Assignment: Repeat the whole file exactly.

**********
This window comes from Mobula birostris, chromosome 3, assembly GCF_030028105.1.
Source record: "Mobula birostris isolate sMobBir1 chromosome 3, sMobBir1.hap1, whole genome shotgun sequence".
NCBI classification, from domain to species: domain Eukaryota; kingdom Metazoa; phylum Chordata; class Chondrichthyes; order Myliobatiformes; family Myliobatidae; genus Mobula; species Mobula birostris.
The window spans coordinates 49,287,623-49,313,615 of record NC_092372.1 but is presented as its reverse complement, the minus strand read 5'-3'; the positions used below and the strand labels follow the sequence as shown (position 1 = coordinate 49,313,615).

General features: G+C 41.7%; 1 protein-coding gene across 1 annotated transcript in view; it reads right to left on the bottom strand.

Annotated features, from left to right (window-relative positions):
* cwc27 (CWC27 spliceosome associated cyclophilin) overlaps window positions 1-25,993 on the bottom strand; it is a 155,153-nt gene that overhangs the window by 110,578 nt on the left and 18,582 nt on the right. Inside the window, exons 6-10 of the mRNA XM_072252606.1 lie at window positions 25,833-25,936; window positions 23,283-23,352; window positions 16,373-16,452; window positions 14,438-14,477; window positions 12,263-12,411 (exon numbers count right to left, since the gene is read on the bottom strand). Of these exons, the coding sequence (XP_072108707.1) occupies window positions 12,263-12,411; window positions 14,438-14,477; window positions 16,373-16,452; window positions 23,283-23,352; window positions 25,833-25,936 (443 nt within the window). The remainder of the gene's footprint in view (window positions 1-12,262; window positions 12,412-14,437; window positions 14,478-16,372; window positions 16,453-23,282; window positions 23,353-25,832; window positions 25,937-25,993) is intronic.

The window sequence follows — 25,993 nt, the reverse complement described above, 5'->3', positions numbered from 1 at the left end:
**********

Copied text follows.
This window comes from Mobula birostris, chromosome 3, assembly GCF_030028105.1.
Source record: "Mobula birostris isolate sMobBir1 chromosome 3, sMobBir1.hap1, whole genome shotgun sequence".
NCBI classification, from domain to species: domain Eukaryota; kingdom Metazoa; phylum Chordata; class Chondrichthyes; order Myliobatiformes; family Myliobatidae; genus Mobula; species Mobula birostris.
The window spans coordinates 49,287,623-49,313,615 of record NC_092372.1 but is presented as its reverse complement, the minus strand read 5'-3'; the positions used below and the strand labels follow the sequence as shown (position 1 = coordinate 49,313,615).

General features: G+C 41.7%; 1 protein-coding gene across 1 annotated transcript in view; it reads right to left on the bottom strand.

Annotated features, from left to right (window-relative positions):
* cwc27 (CWC27 spliceosome associated cyclophilin) overlaps window positions 1-25,993 on the bottom strand; it is a 155,153-nt gene that overhangs the window by 110,578 nt on the left and 18,582 nt on the right. Inside the window, exons 6-10 of the mRNA XM_072252606.1 lie at window positions 25,833-25,936; window positions 23,283-23,352; window positions 16,373-16,452; window positions 14,438-14,477; window positions 12,263-12,411 (exon numbers count right to left, since the gene is read on the bottom strand). Of these exons, the coding sequence (XP_072108707.1) occupies window positions 12,263-12,411; window positions 14,438-14,477; window positions 16,373-16,452; window positions 23,283-23,352; window positions 25,833-25,936 (443 nt within the window). The remainder of the gene's footprint in view (window positions 1-12,262; window positions 12,412-14,437; window positions 14,478-16,372; window positions 16,453-23,282; window positions 23,353-25,832; window positions 25,937-25,993) is intronic.

The window sequence follows — 25,993 nt, the reverse complement described above, 5'->3', positions numbered from 1 at the left end: